The purpose of this systematic review was to quantitatively find out whether resin-modified glass-ionomers (RM-GIC), in comparison to fluoride-containing composite resin and composite resin without fluoride, are associated with a more effective reduction of demineralization in hard tooth tissues under caries challenge. Five databases were systematically searched on clinical trials up to 6 April 2009. Article inclusion criteria: titles/abstracts relevant in answering the review question, published in English, two-arm (prospective) longitudinal trial; Exclusion criteria: not all included subjects accounted for at the end of the trial; subjects of both groups not followed up the same way; no randomized, quasi-randomized controlled study design for in situ and clinical trials; contains no computable continuous data. Quality assessment of the accepted in situ and clinical trials was performed. Data were extracted in the form of datasets, containing numbers of evaluated samples and mean result with standard deviation for both groups. Fifteen articles were selected for review. Two lacked computable data and were excluded; nine laboratory trials, three randomized in situ trials and one randomized control trial were accepted. From these, 97 continuous datasets were extracted. The evidence suggests that RM-GIC is associated with a higher reduction of demineralization in adjacent hard tooth tissue than composite resin without fluoride. No difference was found when RM-GIC was compared with fluoride-containing composite resin. RM-GIC showed efficacy in reducing demineralization. However, the internal validity of the current evidence is limited and further high-quality trials are needed. (J Oral Sci 52, 347-357, 2010)
Diabetes is known to influence salivary composition and function, eventually affecting the oral cavity. We thus evaluated saliva samples for levels of glucose, amylase and total protein, and assessed salivary flow rate in diabetics and healthy non-diabetics. We also analyzed these parameters with regard to duration and type of diabetes mellitus and gender, and aimed to assess the interrelationships among the variables included in the study. A total of 120 age- and sex-matched participants were divided into 3 groups of 40 each; the uncontrolled diabetic group, the controlled diabetic group and the healthy non-diabetic group. Salivary investigations were performed using unstimulated whole saliva. Mean salivary glucose levels were found to be significantly elevated in both uncontrolled and controlled diabetics, as compared to healthy non-diabetics. There were significant decreases in mean salivary amylase levels in controlled diabetics when compared to healthy non-diabetics. Other than salivary glucose, no other parameters were found to be markedly affected in diabetes mellitus. Further research is needed to explore the clinical implications of these study results. (J Oral Sci 52, 359-368, 2010)
The aim of this study was to assess the radioprotective effects of sodium selenite on parotid glands in rats by ultrastructural analysis of acinar cells. Four experimental groups were assessed; control, irradiated, selenium, and selenium/irradiated. The sodium selenite dose was 0.5 mg/kg, administered intraperitoneally 24 h before irradiation in the head and neck region with a single 15-Gy dose of gamma radiation. At 4, 8, 12, 48 and 72 h after irradiation, all animals were sacrificed and the parotid glands were removed. Radiation caused cellular changes from 4 h, and the organelles that presented the greatest alterations were the mitochondria and the secretion glands; nuclear alterations were also observed. Sodium selenite was found to have a radioprotective action, as the selenium/irradiated group presented with less damage when compared to the irradiated group. However, sodium selenite caused cellular alterations that were evident after 8 h, but with less damage when compared to those caused by radiation, which demonstrates a favorable risk-benefit for its use as a radioprotector. Thus, this research shows that sodium selenite has an effective radioprotective action in the parotid gland, which may contribute to the reduction of the adverse effects brought by the radiotherapy. (J Oral Sci 52, 369-375, 2010)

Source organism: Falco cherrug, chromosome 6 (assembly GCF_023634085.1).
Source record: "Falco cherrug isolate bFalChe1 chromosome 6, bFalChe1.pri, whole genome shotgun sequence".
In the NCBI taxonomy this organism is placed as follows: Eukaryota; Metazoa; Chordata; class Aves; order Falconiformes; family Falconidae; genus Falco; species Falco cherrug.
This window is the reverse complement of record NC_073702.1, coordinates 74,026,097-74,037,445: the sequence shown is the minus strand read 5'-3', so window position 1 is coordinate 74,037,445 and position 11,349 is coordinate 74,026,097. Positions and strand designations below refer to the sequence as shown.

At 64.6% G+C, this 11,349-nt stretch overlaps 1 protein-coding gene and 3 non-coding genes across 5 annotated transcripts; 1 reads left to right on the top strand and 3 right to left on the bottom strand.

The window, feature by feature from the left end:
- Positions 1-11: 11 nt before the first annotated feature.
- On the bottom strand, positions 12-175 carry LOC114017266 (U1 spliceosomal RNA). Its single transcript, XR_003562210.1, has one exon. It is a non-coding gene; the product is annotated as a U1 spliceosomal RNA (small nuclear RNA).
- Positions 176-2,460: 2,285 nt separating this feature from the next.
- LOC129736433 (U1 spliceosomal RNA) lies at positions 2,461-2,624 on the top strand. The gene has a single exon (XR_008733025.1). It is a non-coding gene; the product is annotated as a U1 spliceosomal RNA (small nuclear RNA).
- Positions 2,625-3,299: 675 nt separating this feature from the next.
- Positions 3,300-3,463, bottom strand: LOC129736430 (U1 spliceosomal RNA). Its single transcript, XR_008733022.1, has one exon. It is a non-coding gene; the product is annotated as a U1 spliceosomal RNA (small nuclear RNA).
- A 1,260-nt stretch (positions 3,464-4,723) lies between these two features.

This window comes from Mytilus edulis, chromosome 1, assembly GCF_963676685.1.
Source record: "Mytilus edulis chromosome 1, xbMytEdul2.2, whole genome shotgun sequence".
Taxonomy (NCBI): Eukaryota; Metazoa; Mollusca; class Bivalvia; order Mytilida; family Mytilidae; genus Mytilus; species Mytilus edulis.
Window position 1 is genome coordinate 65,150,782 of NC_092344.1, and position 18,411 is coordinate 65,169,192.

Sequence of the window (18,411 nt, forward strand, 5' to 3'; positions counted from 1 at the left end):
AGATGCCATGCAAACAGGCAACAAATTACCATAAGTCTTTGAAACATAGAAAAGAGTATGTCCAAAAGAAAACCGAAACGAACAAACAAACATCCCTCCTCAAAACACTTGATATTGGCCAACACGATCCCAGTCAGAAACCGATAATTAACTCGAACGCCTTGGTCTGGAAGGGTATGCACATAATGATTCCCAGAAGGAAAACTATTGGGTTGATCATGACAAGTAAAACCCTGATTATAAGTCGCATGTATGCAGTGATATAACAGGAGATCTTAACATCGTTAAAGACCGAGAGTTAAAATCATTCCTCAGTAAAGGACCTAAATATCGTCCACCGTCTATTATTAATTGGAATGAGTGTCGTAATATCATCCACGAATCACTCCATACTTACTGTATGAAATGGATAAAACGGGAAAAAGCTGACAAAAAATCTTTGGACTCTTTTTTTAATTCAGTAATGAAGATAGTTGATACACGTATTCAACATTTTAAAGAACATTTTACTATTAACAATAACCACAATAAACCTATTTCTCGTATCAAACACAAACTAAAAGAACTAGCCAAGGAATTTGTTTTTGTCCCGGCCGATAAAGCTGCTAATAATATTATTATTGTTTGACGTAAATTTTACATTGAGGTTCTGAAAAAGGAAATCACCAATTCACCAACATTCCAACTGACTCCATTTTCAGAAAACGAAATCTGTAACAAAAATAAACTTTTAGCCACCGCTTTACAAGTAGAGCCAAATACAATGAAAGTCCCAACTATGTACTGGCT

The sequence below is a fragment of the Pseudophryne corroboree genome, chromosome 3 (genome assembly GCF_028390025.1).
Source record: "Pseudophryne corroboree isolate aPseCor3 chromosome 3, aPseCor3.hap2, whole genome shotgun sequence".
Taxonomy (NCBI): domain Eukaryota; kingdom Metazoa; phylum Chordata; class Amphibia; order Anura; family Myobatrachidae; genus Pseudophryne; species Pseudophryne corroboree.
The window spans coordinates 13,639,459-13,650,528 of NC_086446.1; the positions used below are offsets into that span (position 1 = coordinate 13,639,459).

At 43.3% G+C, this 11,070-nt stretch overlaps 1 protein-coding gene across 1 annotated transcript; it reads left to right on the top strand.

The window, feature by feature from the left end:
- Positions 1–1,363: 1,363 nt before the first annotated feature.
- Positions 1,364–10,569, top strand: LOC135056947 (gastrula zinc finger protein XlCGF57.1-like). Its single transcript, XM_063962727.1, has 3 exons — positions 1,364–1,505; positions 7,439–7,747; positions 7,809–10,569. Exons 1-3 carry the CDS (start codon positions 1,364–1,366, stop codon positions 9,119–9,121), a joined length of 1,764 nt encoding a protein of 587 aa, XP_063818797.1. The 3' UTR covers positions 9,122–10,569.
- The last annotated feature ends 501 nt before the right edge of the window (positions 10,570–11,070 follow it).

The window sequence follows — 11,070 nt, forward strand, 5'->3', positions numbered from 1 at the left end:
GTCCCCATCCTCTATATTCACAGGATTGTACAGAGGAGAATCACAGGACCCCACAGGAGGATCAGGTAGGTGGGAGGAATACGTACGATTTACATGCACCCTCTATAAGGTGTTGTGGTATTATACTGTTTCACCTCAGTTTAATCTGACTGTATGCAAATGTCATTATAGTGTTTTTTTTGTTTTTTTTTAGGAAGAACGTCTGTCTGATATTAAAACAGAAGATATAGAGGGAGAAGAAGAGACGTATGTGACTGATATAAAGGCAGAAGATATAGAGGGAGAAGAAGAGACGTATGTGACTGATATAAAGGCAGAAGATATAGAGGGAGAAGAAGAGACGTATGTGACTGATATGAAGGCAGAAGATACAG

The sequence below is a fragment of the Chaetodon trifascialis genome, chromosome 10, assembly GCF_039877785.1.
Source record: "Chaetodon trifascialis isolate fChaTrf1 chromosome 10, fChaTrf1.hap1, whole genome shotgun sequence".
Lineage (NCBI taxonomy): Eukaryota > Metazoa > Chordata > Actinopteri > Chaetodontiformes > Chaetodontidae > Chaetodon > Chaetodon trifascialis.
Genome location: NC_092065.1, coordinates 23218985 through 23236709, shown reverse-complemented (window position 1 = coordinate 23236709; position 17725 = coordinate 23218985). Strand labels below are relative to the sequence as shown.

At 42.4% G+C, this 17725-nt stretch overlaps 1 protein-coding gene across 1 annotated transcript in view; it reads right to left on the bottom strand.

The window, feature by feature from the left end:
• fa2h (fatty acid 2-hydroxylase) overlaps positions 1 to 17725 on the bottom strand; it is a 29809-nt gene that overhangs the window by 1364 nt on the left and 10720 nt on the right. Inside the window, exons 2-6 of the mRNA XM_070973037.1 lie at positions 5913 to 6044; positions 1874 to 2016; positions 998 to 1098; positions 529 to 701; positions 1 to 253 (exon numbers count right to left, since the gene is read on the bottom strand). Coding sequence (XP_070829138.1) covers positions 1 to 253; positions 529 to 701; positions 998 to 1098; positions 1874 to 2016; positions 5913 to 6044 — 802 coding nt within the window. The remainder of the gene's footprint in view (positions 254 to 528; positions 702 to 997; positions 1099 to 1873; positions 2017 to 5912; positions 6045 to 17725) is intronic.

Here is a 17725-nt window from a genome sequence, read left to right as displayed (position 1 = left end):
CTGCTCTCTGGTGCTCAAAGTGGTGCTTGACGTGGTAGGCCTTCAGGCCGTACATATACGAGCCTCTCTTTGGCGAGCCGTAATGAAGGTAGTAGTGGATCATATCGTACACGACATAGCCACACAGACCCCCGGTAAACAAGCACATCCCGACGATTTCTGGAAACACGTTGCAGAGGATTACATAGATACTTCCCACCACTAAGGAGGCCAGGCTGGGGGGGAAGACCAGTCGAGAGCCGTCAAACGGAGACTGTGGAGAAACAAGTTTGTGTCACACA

Currently, in oral and maxillofacial surgery, there is a clinical need for efficient bone grafting materials, and various efforts are being made to improve materials used as bone substitutes to facilitate faster and denser bone regeneration. The purpose of this study was to evaluate in vivo the osteogenic potential of synthetic β-tricalcium phosphate in a hydroxyl sulphate matrix (β-TCP/HS) and human demineralized bone matrix (DBM) putty. Sixteen New Zealand White rabbits were used. In each animal, two bone defects (8 mm length × 3 mm width × 3 mm depth) were created in the left and right regions of the mandible, respectively. The defect on one side, chosen randomly, was filled with β-TCP/HS (group A) or DBM putty (group B), while the defect on the opposite side was left unfilled in order to serve as a control site. Two animals in each group were sacrificed at the end of the 1st, 3rd, 5th and 6th week after surgery, respectively, and the osteotomy sites were processed for histological evaluation. Our findings confirmed that β-TCP/HS and human DBM putty possess osteogenic activity and can support new bone formation, although at a slower rate than the spontaneous healing response, in rabbit mandibular osseous defects. (J Oral Sci 52, 377-384, 2010)